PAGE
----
The Majors and the Masters

For you golf fans when does your golf season really begin? If you are sitting in your den with snow on the ground you may not think that your 2014 golf season has begun just yet. It is one thing to see the guys playing in Hawaii, California, Arizona or Florida. It is a different matter when they get into the heartland of America and the weather looks nice. Now you may be tempted to just forget watching and go play. In my mind this is when your season truly begins.

If you are like me it used to be mid March. It was starting to get warm and the Players Championship with its strong field, familiar course layout and over seeded, bright green grass gave me the real itch to get out there and play a few holes. With the Players Championship moving to May my spring now begins in April with the Masters – the first of golf’s four major championships.

First let’s review the majors …

Most of the PGA tour players measure their careers by how many major championships they win, not by how many times they win on the PGA Tour. You probably think that way too although you don’t even realize it. I will prove it to you. Take this test:

• How many tour wins does Tiger Woods have?
• How about Justin Leonard?
• Ernie Els?
• How about Sergio Garcia?

You probably know exactly how many majors these four players have won but I’ll bet you do not know how many PGA Tour wins each of these four guys have so far in their careers.

(The answers: Majors => 14, 1, 4, 0.​Tour wins => 79, 12, 19, 8)

This week is the youngest of the four major championships. The Masters began in 1934 as the Augusta National Invitational. It is always played at the Augusta National Golf Club. The club is probably the most recognized venue in major championship golf. This is even more amazing considering it is very private and most Americans will never get to play it. Nonetheless thanks to the magic of television we all know the layout of the Augusta National Golf Club.

Bobby Jones remains President in Perpetuity of Augusta National Golf Club. His presence is felt all around the club and throughout this tournament. The club was Bobby’s homage to St. Andrews. The Masters was his dream competition. Even with a limited field including six amateurs it is still considered a very, very prestigious major to win. Some players complete their careers with the Masters being the only major they win and, yet, they still feel their careers are complete.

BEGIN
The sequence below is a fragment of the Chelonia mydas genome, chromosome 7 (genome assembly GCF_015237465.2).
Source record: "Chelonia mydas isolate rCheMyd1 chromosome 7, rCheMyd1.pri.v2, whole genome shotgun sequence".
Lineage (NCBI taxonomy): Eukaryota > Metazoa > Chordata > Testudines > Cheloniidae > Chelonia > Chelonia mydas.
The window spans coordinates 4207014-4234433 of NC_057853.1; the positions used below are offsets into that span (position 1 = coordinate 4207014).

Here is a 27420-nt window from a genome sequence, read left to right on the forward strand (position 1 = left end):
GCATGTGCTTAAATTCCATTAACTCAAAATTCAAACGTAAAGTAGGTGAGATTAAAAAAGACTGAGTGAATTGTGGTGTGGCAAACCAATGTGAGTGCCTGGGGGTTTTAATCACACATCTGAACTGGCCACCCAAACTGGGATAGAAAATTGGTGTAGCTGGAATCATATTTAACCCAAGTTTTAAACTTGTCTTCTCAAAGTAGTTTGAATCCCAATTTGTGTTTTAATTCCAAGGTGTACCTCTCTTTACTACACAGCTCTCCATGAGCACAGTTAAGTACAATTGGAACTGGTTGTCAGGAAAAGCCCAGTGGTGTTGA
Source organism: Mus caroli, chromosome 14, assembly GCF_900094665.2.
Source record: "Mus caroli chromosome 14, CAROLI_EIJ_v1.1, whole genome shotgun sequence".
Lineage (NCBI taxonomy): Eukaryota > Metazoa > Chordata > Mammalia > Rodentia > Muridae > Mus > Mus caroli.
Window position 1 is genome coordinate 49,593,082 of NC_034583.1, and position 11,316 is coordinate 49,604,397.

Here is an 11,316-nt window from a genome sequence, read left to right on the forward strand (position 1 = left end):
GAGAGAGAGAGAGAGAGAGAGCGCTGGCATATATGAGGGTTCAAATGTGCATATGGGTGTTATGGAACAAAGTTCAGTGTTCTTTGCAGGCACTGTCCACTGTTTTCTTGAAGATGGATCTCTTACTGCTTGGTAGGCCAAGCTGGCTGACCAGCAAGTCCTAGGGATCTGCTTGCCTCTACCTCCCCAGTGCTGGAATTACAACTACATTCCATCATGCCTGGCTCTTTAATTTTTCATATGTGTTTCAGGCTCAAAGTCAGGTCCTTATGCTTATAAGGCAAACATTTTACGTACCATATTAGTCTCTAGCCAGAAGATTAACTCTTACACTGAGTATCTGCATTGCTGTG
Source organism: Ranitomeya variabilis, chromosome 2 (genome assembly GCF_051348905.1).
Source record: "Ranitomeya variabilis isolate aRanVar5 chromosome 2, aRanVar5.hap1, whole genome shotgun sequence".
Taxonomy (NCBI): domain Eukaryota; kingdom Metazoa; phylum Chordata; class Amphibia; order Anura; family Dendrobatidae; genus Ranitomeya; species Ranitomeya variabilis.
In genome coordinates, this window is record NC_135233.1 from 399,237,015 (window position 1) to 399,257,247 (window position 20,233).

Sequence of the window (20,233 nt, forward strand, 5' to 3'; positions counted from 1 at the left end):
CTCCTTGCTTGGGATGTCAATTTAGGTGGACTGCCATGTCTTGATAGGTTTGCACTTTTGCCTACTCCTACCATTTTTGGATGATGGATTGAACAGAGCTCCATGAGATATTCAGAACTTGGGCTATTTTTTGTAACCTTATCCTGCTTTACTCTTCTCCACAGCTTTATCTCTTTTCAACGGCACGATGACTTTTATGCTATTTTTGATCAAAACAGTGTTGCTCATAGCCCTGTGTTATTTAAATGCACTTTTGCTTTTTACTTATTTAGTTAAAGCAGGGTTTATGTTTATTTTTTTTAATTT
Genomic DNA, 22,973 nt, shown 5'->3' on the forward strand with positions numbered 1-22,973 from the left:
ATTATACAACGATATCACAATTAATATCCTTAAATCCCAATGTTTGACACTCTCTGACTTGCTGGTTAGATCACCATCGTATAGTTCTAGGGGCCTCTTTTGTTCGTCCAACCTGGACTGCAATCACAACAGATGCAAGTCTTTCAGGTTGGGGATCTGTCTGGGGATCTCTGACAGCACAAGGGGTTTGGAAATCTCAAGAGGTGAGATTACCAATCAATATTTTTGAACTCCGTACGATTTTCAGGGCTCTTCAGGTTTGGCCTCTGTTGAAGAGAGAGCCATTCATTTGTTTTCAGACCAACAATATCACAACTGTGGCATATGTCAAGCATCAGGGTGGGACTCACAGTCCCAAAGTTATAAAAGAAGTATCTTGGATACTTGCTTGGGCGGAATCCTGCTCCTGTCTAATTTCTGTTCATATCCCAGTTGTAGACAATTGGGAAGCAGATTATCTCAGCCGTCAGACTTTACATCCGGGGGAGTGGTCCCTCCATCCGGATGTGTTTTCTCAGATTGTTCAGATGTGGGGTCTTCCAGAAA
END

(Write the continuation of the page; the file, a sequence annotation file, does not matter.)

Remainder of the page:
The Masters is different than the other major championships in a number of ways. Here are a couple of the differences –

​a) the tournament is played at the exact same golf course every year,
​b) the field is by far the smallest of the four majors,
​c) six amateurs are exempted into the field, and,
​d) it is not run by one of the world’s golfing federations.

This last item is a bit unusual if you really think about it. A group of guys that officially do not represent any of the international golfing authorities host a small invitational tournament that the golfing world considers a major. Even today that is the power of Bobby Jones.

Finally if you are wondering how a player gets into the field at the Masters here you go …

• Masters Champion – Lifetime invitation
• US Open Champion – Five year invitation
• Open Champion – Five year invitation
• PGA Championship Winner – Five year invitation
• Players Championship Winner – Three year invitation
• US Amateur Champion and Runner Up
• US Amateur Public Links Champion
• US Mid Amateur Champion
• British Amateur Champion
• Asia-Pacific Amateur Champion
• Top 12 & ties from last year’s Masters
• Top 4 & ties from last year’s US Open
• Top 4 & ties from last year’s Open Championship
• Top 4 & ties from last year’s PGA Championship
• Any player who qualified for last season’s Tour Championship (Top 30 in FedEx Cup points)
• Top 50 players in the World Golf Ranking from the previous calendar year
• Top 50 players in the World Golf Ranking from the week just prior to the Masters
• Players deemed worthy of invitation by the Masters Committee, at its discretion. This is usually reserved for international players.


Tim Gamso
Salesmanship Club of Dallas